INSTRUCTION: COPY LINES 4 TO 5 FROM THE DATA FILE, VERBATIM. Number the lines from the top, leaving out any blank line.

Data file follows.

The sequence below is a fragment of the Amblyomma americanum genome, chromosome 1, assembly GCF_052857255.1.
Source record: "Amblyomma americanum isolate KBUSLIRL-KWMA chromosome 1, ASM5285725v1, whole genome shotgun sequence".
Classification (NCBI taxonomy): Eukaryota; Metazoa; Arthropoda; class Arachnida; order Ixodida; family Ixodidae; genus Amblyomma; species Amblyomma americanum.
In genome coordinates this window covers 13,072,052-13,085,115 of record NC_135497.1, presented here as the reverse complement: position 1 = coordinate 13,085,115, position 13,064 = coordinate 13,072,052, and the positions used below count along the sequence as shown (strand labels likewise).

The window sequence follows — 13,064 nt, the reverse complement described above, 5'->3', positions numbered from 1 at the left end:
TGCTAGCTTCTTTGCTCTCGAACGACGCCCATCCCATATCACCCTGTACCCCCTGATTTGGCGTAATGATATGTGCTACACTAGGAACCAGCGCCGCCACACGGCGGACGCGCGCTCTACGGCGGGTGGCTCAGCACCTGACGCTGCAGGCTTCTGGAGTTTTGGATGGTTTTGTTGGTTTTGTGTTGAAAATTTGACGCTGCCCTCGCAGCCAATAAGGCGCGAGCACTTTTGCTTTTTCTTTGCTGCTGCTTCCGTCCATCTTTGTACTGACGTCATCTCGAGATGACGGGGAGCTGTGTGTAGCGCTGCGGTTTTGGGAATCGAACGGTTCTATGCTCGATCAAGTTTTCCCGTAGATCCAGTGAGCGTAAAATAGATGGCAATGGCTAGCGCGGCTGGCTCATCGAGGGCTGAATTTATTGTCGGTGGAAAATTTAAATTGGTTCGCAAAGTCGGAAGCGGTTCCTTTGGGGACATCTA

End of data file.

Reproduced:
In genome coordinates this window covers 13,072,052-13,085,115 of record NC_135497.1, presented here as the reverse complement: position 1 = coordinate 13,085,115, position 13,064 = coordinate 13,072,052, and the positions used below count along the sequence as shown (strand labels likewise).

The window sequence follows — 13,064 nt, the reverse complement described above, 5'->3', positions numbered from 1 at the left end: